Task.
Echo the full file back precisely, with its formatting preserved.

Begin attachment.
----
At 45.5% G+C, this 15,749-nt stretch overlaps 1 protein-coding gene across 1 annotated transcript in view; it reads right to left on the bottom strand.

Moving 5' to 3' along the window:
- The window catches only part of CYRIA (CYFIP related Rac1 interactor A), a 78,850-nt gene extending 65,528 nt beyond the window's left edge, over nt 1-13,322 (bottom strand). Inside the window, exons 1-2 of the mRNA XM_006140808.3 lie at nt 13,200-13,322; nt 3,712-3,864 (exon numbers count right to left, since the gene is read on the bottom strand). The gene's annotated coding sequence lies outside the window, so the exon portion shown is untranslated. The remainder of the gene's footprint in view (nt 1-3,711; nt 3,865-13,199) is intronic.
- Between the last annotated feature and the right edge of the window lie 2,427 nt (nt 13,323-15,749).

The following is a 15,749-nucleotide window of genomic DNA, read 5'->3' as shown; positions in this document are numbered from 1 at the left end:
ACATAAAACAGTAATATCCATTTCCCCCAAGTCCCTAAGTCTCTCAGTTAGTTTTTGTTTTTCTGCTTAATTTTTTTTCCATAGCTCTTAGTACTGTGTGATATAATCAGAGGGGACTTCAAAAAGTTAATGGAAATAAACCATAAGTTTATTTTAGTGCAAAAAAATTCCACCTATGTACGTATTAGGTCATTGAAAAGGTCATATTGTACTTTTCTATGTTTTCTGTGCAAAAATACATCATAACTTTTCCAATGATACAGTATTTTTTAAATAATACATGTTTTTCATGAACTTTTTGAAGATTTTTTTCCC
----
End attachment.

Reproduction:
At 45.5% G+C, this 15,749-nt stretch overlaps 1 protein-coding gene across 1 annotated transcript in view; it reads right to left on the bottom strand.

Moving 5' to 3' along the window:
- The window catches only part of CYRIA (CYFIP related Rac1 interactor A), a 78,850-nt gene extending 65,528 nt beyond the window's left edge, over nt 1-13,322 (bottom strand). Inside the window, exons 1-2 of the mRNA XM_006140808.3 lie at nt 13,200-13,322; nt 3,712-3,864 (exon numbers count right to left, since the gene is read on the bottom strand). The gene's annotated coding sequence lies outside the window, so the exon portion shown is untranslated. The remainder of the gene's footprint in view (nt 1-3,711; nt 3,865-13,199) is intronic.
- Between the last annotated feature and the right edge of the window lie 2,427 nt (nt 13,323-15,749).

The following is a 15,749-nucleotide window of genomic DNA, read 5'->3' as shown; positions in this document are numbered from 1 at the left end:
ACATAAAACAGTAATATCCATTTCCCCCAAGTCCCTAAGTCTCTCAGTTAGTTTTTGTTTTTCTGCTTAATTTTTTTTCCATAGCTCTTAGTACTGTGTGATATAATCAGAGGGGACTTCAAAAAGTTAATGGAAATAAACCATAAGTTTATTTTAGTGCAAAAAAATTCCACCTATGTACGTATTAGGTCATTGAAAAGGTCATATTGTACTTTTCTATGTTTTCTGTGCAAAAATACATCATAACTTTTCCAATGATACAGTATTTTTTAAATAATACATGTTTTTCATGAACTTTTTGAAGATTTTTTTCCC